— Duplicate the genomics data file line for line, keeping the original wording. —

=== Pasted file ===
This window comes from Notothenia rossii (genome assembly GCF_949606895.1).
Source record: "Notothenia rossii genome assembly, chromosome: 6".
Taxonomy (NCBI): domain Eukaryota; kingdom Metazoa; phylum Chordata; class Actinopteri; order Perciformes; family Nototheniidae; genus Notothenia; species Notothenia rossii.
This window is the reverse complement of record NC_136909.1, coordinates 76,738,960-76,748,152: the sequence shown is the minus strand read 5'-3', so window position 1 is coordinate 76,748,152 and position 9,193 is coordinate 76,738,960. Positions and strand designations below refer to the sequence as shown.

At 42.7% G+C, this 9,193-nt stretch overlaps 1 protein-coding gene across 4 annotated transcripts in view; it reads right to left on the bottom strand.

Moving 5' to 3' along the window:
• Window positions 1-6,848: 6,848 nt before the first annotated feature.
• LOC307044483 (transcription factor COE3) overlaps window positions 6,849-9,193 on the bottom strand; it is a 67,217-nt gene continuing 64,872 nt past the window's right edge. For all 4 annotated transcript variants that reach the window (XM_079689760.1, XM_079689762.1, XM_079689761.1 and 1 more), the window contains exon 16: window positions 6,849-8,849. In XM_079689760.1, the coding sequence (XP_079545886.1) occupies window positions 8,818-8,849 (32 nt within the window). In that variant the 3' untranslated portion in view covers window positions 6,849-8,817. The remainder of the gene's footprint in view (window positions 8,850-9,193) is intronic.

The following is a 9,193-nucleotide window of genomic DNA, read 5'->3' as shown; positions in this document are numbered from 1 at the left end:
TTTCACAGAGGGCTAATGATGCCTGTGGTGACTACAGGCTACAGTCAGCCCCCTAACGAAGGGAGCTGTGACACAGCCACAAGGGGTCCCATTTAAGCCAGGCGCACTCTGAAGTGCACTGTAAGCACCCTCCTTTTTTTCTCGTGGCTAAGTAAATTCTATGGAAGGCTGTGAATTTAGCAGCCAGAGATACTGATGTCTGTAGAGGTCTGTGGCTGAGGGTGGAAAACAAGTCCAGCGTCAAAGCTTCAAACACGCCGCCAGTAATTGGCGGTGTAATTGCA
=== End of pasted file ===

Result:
This window comes from Notothenia rossii (genome assembly GCF_949606895.1).
Source record: "Notothenia rossii genome assembly, chromosome: 6".
Taxonomy (NCBI): domain Eukaryota; kingdom Metazoa; phylum Chordata; class Actinopteri; order Perciformes; family Nototheniidae; genus Notothenia; species Notothenia rossii.
This window is the reverse complement of record NC_136909.1, coordinates 76,738,960-76,748,152: the sequence shown is the minus strand read 5'-3', so window position 1 is coordinate 76,748,152 and position 9,193 is coordinate 76,738,960. Positions and strand designations below refer to the sequence as shown.

At 42.7% G+C, this 9,193-nt stretch overlaps 1 protein-coding gene across 4 annotated transcripts in view; it reads right to left on the bottom strand.

Moving 5' to 3' along the window:
• Window positions 1-6,848: 6,848 nt before the first annotated feature.
• LOC307044483 (transcription factor COE3) overlaps window positions 6,849-9,193 on the bottom strand; it is a 67,217-nt gene continuing 64,872 nt past the window's right edge. For all 4 annotated transcript variants that reach the window (XM_079689760.1, XM_079689762.1, XM_079689761.1 and 1 more), the window contains exon 16: window positions 6,849-8,849. In XM_079689760.1, the coding sequence (XP_079545886.1) occupies window positions 8,818-8,849 (32 nt within the window). In that variant the 3' untranslated portion in view covers window positions 6,849-8,817. The remainder of the gene's footprint in view (window positions 8,850-9,193) is intronic.

The following is a 9,193-nucleotide window of genomic DNA, read 5'->3' as shown; positions in this document are numbered from 1 at the left end:
TTTCACAGAGGGCTAATGATGCCTGTGGTGACTACAGGCTACAGTCAGCCCCCTAACGAAGGGAGCTGTGACACAGCCACAAGGGGTCCCATTTAAGCCAGGCGCACTCTGAAGTGCACTGTAAGCACCCTCCTTTTTTTCTCGTGGCTAAGTAAATTCTATGGAAGGCTGTGAATTTAGCAGCCAGAGATACTGATGTCTGTAGAGGTCTGTGGCTGAGGGTGGAAAACAAGTCCAGCGTCAAAGCTTCAAACACGCCGCCAGTAATTGGCGGTGTAATTGCA